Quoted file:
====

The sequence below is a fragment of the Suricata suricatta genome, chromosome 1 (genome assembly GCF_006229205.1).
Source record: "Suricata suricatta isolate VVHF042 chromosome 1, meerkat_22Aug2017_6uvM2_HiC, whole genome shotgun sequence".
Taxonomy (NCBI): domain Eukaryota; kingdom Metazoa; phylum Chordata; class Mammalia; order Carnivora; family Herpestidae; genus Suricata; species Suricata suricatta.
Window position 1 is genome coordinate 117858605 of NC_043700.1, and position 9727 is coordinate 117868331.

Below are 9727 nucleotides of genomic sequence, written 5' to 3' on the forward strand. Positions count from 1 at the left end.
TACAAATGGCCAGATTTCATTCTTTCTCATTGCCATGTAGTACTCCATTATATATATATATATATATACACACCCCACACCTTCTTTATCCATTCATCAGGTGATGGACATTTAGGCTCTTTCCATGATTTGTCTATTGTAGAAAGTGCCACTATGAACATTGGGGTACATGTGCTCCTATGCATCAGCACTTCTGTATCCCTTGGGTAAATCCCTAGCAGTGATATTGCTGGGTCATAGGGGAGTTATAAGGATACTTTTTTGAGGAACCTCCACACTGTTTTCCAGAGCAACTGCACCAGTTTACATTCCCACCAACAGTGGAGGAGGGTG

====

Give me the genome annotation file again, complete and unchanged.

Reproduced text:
The sequence below is a fragment of the Suricata suricatta genome, chromosome 1 (genome assembly GCF_006229205.1).
Source record: "Suricata suricatta isolate VVHF042 chromosome 1, meerkat_22Aug2017_6uvM2_HiC, whole genome shotgun sequence".
Taxonomy (NCBI): domain Eukaryota; kingdom Metazoa; phylum Chordata; class Mammalia; order Carnivora; family Herpestidae; genus Suricata; species Suricata suricatta.
Window position 1 is genome coordinate 117858605 of NC_043700.1, and position 9727 is coordinate 117868331.

Below are 9727 nucleotides of genomic sequence, written 5' to 3' on the forward strand. Positions count from 1 at the left end.
TACAAATGGCCAGATTTCATTCTTTCTCATTGCCATGTAGTACTCCATTATATATATATATATATATACACACCCCACACCTTCTTTATCCATTCATCAGGTGATGGACATTTAGGCTCTTTCCATGATTTGTCTATTGTAGAAAGTGCCACTATGAACATTGGGGTACATGTGCTCCTATGCATCAGCACTTCTGTATCCCTTGGGTAAATCCCTAGCAGTGATATTGCTGGGTCATAGGGGAGTTATAAGGATACTTTTTTGAGGAACCTCCACACTGTTTTCCAGAGCAACTGCACCAGTTTACATTCCCACCAACAGTGGAGGAGGGTG